My Education: AS in Culinary Arts, Western Culinary Institute
My Prior Experience: I worked in a hotel restaurant for 6 months, a high-end steakhouse for two years, and a hospital kitchen for 9 months.
My Company: I work in a kitchen at a government hospital.
Job/Career Overview: My primary responsibility is to prepare meals for the hospital's patients. These include a variety of specialized diets for people suffering from various accidents and illnesses. I also prepare breakfast, lunch, and dinner for the cafeteria which serves hospital staff and patients' family members.
Part of the job involves keeping track of product inventory and making sure orders are placed so there is always enough product. I'm also responsible for receiving and organizing product shipments. Time management is key to making sure all the responsibilities are taken care of. Each cook is responsible for preparing all the food to cook for the following day as well as what they're making today.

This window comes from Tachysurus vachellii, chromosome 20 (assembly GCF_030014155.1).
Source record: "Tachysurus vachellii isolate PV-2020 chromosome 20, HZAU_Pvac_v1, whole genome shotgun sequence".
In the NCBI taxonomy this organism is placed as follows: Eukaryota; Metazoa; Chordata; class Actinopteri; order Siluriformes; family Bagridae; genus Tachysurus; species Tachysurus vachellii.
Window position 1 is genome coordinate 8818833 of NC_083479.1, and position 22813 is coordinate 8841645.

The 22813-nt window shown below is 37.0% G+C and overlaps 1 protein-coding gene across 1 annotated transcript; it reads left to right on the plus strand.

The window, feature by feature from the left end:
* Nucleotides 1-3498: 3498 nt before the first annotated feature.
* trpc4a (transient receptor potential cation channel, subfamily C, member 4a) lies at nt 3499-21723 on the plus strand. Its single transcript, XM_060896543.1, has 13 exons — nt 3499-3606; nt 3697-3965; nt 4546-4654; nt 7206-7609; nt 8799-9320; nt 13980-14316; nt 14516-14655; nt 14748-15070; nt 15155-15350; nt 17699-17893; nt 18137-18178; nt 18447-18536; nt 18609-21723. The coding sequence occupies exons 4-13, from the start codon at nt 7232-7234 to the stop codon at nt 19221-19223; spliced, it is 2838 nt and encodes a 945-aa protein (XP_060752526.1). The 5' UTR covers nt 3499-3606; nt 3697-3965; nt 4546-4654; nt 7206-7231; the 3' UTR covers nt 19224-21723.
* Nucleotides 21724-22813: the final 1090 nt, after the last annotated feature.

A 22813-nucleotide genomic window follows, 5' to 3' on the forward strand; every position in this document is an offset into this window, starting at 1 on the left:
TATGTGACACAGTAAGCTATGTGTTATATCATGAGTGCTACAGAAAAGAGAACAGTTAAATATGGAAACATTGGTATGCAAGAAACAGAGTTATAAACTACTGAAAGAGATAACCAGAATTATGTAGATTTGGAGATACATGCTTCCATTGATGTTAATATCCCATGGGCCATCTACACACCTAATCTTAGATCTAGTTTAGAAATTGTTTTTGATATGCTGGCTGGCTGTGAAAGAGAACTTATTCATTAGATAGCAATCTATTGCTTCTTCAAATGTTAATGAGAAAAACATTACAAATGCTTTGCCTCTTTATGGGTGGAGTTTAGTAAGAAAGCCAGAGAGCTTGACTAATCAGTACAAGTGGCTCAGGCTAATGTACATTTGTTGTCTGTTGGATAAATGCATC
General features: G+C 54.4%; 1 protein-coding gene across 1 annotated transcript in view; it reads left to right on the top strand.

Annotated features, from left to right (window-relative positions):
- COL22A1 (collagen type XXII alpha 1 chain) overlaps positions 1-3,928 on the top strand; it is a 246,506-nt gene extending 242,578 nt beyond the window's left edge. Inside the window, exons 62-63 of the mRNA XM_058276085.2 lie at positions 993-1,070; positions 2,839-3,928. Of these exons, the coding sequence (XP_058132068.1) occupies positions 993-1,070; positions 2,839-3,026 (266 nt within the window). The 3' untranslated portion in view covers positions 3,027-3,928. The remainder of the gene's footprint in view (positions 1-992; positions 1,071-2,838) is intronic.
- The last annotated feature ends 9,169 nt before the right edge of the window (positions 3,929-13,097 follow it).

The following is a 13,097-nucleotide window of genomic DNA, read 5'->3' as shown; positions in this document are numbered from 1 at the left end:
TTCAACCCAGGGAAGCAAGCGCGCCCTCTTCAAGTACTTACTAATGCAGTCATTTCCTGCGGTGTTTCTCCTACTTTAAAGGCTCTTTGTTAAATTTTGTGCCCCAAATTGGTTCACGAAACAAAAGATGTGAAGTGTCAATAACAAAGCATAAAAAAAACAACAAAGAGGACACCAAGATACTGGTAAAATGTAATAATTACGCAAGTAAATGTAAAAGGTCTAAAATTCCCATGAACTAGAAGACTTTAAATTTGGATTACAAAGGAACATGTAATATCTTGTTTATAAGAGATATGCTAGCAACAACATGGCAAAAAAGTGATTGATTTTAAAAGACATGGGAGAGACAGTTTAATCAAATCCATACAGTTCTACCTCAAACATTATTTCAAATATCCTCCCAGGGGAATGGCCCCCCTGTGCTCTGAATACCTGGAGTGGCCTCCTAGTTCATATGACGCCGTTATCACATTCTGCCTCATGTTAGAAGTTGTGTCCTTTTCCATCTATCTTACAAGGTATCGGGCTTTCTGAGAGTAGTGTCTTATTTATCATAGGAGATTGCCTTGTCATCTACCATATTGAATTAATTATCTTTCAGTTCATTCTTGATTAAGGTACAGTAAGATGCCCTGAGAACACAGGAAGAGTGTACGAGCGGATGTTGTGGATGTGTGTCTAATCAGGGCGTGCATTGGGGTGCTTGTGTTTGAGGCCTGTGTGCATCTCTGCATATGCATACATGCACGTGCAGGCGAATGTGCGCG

More Insights: Before considering Culinary School, remember that you will be making $12 an hour for at least a couple of years. Even the highest paid executive chefs rarely make six figures. Try to take advantage of any scholarships or grants that are available to you. Don't forget to check out local community colleges, too. Many have great culinary programs and are very affordable.
I rate this career 7 out of 10.
Working as a cook can be a very stressful job. Most of the work happens right around the same times everyday. In an eight hour shift, you will spend seven hours preparing for one very busy hour.
However, it can also be very exciting work. The adrenaline rush of serving three hundred people in less than two hours is indescribable.
Culinary school can be very expensive. Spend a year as a dishwasher or prep cook to make sure this is the career you want.
Try to become friends with the waitstaff. Your life will be much better if the cooks aren't fighting with the waiters.
Tensions can run high when restaurants are at their busiest. Remember to leave all that behind when you hang up your apron at the end of the day.